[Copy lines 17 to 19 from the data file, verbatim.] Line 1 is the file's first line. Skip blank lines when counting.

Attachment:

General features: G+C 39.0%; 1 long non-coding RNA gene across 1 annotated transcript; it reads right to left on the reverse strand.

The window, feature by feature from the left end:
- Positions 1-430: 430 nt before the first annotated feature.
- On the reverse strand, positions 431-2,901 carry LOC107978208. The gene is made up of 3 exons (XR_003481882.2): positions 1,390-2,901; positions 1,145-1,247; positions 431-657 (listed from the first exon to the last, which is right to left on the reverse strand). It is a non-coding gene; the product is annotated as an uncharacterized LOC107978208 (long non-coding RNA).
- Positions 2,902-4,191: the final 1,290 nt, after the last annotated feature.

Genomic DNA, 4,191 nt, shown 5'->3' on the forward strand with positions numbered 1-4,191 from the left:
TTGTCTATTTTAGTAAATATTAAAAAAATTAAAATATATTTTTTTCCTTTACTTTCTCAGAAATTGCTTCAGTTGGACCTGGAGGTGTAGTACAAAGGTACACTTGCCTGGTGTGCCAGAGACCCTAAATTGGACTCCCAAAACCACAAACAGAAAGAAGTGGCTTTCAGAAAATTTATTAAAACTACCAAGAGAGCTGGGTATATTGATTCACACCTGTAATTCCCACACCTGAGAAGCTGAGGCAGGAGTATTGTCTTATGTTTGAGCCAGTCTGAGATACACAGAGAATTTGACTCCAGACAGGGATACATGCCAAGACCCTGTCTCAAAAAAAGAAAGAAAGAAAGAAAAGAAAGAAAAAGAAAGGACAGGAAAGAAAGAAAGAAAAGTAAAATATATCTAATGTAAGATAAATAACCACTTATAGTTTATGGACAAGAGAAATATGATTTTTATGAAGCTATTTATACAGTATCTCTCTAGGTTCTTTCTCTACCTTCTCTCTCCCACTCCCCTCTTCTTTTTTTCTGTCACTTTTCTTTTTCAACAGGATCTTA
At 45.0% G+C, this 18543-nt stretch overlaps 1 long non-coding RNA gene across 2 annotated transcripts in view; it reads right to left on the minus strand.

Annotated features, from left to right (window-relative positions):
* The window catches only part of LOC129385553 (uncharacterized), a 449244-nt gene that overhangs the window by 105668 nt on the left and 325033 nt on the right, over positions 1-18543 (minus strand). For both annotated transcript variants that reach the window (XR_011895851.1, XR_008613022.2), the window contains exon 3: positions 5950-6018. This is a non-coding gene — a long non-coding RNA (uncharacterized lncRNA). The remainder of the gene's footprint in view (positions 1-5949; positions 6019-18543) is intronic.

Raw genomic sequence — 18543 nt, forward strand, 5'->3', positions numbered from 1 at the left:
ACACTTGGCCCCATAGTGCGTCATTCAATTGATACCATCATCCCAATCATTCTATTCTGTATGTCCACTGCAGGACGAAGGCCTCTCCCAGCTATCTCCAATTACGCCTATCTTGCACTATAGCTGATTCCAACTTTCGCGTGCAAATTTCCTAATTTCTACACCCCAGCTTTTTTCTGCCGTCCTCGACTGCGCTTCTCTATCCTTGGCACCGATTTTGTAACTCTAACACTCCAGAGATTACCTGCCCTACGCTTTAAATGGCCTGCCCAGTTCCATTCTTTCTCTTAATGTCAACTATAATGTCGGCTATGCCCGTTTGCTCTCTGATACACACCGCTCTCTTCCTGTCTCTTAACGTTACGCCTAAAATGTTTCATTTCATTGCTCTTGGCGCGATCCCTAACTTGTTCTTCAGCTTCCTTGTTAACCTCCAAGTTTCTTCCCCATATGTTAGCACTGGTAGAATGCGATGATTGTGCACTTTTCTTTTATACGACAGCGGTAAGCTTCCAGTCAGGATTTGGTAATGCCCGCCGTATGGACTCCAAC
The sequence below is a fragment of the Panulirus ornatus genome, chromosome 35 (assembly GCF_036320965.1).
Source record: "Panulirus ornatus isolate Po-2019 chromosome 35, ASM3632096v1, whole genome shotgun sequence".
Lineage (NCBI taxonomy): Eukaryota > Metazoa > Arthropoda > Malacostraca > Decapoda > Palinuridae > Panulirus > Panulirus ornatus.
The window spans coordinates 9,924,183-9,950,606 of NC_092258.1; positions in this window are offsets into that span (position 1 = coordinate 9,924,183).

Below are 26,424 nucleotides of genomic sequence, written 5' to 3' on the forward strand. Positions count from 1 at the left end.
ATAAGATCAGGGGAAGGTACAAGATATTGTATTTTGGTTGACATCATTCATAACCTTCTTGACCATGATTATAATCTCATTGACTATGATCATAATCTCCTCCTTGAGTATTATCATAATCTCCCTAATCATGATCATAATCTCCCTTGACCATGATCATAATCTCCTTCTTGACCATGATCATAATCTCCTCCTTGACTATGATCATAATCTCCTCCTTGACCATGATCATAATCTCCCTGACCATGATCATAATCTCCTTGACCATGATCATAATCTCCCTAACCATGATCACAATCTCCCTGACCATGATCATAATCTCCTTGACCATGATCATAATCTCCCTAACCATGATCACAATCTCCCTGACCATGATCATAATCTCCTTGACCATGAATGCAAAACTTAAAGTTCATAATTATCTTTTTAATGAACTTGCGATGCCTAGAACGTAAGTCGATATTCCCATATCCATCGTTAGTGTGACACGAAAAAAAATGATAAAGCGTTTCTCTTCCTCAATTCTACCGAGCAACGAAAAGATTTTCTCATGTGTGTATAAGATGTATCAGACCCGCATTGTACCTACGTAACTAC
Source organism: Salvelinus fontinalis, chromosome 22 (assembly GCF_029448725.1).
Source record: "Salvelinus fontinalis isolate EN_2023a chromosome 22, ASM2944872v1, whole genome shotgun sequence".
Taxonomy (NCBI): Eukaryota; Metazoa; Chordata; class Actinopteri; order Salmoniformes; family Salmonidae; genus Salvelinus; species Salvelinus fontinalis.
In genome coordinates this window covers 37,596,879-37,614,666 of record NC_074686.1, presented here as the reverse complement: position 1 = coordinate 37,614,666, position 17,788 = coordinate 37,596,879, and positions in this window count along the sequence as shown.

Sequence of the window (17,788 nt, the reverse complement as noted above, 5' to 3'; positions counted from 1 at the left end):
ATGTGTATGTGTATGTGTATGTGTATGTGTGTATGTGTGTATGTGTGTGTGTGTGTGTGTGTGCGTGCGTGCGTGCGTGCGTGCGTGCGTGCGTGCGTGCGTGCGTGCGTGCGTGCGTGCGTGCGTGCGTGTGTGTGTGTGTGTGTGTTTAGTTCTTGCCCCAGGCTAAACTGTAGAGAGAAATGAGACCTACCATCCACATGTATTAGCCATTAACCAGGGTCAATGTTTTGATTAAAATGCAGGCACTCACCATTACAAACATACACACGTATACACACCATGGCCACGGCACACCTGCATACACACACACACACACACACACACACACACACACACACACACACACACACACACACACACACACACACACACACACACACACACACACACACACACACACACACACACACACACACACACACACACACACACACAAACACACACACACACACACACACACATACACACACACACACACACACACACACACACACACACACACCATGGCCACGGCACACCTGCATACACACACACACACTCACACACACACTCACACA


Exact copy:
Below are 26,424 nucleotides of genomic sequence, written 5' to 3' on the forward strand. Positions count from 1 at the left end.
ATAAGATCAGGGGAAGGTACAAGATATTGTATTTTGGTTGACATCATTCATAACCTTCTTGACCATGATTATAATCTCATTGACTATGATCATAATCTCCTCCTTGAGTATTATCATAATCTCCCTAATCATGATCATAATCTCCCTTGACCATGATCATAATCTCCTTCTTGACCATGATCATAATCTCCTCCTTGACTATGATCATAATCTCCTCCTTGACCATGATCATAATCTCCCTGACCATGATCATAATCTCCTTGACCATGATCATAATCTCCCTAACCATGATCACAATCTCCCTGACCATGATCATAATCTCCTTGACCATGATCATAATCTCCCTAACCATGATCACAATCTCCCTGACCATGATCATAATCTCCTTGACCATGAATGCAAAACTTAAAGTTCATAATTATCTTTTTAATGAACTTGCGATGCCTAGAACGTAAGTCGATATTCCCATATCCATCGTTAGTGTGACACGAAAAAAAATGATAAAGCGTTTCTCTTCCTCAATTCTACCGAGCAACGAAAAGATTTTCTCATGTGTGTATAAGATGTATCAGACCCGCATTGTACCTACGTAACTAC
Source organism: Salvelinus fontinalis, chromosome 22 (assembly GCF_029448725.1).